Kamala Harris Went After Kavanaugh, But Her Aide was Accused of Sexual Harassment
Despite this, Senator Kamala Harris will still continue lecturing on gender inequality and pontificating about sexual harassment. She’ll keep on campaigning for the 2020 slot on her disgusting attacks on Justice Kavanaugh. Meanwhile, as is usual for the Dems, her own house was dirty.
A longtime top staff member of U.S. Sen. Kamala Harris resigned Wednesday after The Sacramento Bee inquired about a $400,000 harassment and retaliation settlement resulting from his time working for Harris at the California Department of Justice.
Larry Wallace, who served as the director of the Division of Law Enforcement under then-Attorney General Harris, was accused by his former executive assistant in December 2016 of “gender harassment” and other demeaning behavior, including frequently asking her to crawl under his desk to change the paper in his printer.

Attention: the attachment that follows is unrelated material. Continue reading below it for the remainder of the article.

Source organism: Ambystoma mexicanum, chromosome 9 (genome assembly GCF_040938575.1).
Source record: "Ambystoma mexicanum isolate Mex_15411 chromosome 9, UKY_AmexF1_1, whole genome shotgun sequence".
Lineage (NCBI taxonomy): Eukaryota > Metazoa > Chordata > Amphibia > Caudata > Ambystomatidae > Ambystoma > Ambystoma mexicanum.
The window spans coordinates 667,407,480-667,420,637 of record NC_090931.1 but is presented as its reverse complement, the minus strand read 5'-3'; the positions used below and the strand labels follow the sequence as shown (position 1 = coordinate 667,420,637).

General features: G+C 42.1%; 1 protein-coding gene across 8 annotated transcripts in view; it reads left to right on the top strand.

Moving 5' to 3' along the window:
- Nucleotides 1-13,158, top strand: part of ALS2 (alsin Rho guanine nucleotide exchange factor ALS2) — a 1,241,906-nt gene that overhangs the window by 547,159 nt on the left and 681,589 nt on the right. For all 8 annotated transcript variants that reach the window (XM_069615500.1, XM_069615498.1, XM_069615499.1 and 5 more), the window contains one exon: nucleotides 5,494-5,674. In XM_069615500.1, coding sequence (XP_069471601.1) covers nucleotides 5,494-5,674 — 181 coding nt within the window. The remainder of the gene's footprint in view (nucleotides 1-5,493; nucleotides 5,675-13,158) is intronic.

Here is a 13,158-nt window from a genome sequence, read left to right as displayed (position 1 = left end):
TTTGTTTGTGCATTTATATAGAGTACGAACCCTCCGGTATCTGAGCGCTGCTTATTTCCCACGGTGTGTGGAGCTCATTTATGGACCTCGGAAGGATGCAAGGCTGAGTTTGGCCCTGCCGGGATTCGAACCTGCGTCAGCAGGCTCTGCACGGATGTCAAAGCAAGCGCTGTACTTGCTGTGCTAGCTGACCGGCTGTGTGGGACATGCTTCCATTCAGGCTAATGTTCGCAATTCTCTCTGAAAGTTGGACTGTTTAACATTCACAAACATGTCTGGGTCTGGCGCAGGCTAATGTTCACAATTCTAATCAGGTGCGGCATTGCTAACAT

The lawsuit was filed on Dec. 30, 2016, when Harris was still attorney general but preparing to be sworn in as California’s newly elected Democratic senator. It was settled less than five months later, in May 2017, by Xavier Becerra, who was appointed to replace her as attorney general.
By that time, Wallace had transitioned to work for Harris as a senior advisor in her Sacramento office.
Problem. Big problem.
It means he was her loyalist and part of her political entourage. And she’s claiming retaliation within the org.
According to the lawsuit, Hartley eventually informed her supervisor, Shannon Patterson, of the harassment and asked for help. “Hartley observed Patterson enter Wallace’s office and met with him behind closed doors,” the lawsuit states, but after that, she began to experience retaliation.
The lawsuit describes that Hartley was “set up to fail,” micro-managed by Patterson, investigated by internal affairs on a “fabricated charge” for which she was never informed of the outcome, and “told she should quit her job and seek employment elsewhere.”
Other Dems seemed quite happy with it. That’s usually the case.
Ford had the right to be believed, but not Hartley.